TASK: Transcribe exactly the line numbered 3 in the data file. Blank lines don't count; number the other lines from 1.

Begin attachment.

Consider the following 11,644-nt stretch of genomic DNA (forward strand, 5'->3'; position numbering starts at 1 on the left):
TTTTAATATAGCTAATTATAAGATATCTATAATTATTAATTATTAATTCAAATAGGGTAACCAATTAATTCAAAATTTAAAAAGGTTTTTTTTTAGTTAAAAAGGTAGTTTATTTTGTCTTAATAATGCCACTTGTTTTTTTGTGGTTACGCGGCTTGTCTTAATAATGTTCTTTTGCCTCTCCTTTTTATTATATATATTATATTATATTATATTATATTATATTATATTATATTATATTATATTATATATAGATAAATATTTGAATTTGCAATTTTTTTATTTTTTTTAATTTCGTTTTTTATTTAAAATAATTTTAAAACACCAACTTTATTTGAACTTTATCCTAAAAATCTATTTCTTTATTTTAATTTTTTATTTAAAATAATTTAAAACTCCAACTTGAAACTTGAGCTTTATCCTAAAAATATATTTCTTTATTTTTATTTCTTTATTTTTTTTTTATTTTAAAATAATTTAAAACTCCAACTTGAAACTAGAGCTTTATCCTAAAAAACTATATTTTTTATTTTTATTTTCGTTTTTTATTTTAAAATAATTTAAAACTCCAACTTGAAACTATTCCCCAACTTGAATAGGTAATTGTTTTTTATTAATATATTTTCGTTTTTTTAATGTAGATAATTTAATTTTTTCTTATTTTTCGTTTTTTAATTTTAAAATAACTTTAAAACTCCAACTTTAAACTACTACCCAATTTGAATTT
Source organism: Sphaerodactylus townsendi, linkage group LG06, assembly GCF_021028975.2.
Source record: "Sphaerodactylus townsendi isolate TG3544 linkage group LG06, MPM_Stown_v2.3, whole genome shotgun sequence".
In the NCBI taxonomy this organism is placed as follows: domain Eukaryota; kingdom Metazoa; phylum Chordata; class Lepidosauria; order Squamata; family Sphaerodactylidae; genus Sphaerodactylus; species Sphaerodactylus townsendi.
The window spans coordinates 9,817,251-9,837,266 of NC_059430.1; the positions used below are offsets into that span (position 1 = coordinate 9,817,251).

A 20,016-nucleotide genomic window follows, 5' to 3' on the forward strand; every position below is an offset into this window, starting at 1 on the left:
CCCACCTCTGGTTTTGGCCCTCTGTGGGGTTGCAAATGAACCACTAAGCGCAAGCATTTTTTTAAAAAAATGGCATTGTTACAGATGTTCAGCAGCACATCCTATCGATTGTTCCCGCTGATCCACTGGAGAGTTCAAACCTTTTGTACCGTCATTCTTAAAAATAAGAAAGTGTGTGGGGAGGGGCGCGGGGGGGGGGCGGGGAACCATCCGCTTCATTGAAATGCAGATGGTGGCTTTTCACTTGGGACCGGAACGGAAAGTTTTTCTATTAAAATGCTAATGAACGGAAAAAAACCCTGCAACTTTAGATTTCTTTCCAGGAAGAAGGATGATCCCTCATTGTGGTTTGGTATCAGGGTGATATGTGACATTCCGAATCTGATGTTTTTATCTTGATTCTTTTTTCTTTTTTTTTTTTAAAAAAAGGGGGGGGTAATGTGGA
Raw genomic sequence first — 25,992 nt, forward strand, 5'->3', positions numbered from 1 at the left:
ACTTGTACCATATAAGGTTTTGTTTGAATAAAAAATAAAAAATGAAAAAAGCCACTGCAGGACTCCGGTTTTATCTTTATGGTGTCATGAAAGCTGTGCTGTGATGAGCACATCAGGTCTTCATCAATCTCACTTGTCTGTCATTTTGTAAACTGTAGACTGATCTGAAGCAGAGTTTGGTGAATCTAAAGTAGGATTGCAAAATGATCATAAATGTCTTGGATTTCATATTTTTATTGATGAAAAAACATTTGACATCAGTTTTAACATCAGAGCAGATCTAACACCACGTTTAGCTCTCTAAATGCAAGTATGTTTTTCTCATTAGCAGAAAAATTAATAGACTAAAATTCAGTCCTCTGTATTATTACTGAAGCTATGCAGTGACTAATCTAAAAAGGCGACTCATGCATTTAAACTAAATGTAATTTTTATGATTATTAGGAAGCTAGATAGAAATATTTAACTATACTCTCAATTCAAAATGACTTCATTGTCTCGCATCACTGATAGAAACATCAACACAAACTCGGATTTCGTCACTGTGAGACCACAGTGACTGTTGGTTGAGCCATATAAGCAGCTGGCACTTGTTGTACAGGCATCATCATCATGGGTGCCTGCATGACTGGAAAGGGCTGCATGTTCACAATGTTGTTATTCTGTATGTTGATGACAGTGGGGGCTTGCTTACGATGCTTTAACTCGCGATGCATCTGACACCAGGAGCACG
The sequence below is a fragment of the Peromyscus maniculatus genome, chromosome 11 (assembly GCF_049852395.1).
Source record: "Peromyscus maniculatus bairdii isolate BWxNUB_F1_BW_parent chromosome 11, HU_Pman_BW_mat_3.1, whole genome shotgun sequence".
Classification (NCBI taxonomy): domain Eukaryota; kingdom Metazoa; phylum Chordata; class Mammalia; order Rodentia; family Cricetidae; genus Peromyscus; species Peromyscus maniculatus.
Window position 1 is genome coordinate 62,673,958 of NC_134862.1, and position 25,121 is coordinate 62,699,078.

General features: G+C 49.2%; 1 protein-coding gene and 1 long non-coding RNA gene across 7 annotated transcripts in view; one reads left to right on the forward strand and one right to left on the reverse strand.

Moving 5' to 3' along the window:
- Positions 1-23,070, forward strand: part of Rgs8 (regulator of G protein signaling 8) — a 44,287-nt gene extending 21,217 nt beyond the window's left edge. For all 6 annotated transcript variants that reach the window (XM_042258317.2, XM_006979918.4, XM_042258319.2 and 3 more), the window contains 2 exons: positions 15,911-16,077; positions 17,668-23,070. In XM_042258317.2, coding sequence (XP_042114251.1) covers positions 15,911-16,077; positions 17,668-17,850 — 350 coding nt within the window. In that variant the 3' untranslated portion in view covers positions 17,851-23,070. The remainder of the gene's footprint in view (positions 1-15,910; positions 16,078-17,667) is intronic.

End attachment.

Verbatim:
Source organism: Sphaerodactylus townsendi, linkage group LG06, assembly GCF_021028975.2.